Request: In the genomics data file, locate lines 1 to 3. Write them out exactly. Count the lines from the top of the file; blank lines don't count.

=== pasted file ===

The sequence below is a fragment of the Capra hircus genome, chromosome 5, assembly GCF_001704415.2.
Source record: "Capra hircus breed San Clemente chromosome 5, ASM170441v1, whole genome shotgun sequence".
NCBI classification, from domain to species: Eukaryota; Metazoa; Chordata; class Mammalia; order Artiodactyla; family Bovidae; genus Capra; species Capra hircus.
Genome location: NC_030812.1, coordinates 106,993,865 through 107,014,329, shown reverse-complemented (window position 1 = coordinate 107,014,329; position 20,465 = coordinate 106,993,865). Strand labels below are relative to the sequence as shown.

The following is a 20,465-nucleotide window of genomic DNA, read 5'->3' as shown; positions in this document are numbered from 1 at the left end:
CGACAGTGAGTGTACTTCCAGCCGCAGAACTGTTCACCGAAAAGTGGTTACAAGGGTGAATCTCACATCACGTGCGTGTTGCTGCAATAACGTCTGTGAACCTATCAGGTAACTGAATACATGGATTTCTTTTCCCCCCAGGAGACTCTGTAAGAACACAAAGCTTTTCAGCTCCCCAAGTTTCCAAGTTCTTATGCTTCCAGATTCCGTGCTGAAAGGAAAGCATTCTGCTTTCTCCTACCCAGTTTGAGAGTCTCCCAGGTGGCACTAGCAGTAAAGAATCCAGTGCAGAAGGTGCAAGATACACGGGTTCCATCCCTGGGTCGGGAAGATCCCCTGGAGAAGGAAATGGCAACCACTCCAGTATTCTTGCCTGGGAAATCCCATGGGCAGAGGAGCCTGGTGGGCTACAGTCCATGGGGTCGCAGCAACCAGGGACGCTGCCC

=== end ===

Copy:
The sequence below is a fragment of the Capra hircus genome, chromosome 5, assembly GCF_001704415.2.
Source record: "Capra hircus breed San Clemente chromosome 5, ASM170441v1, whole genome shotgun sequence".
NCBI classification, from domain to species: Eukaryota; Metazoa; Chordata; class Mammalia; order Artiodactyla; family Bovidae; genus Capra; species Capra hircus.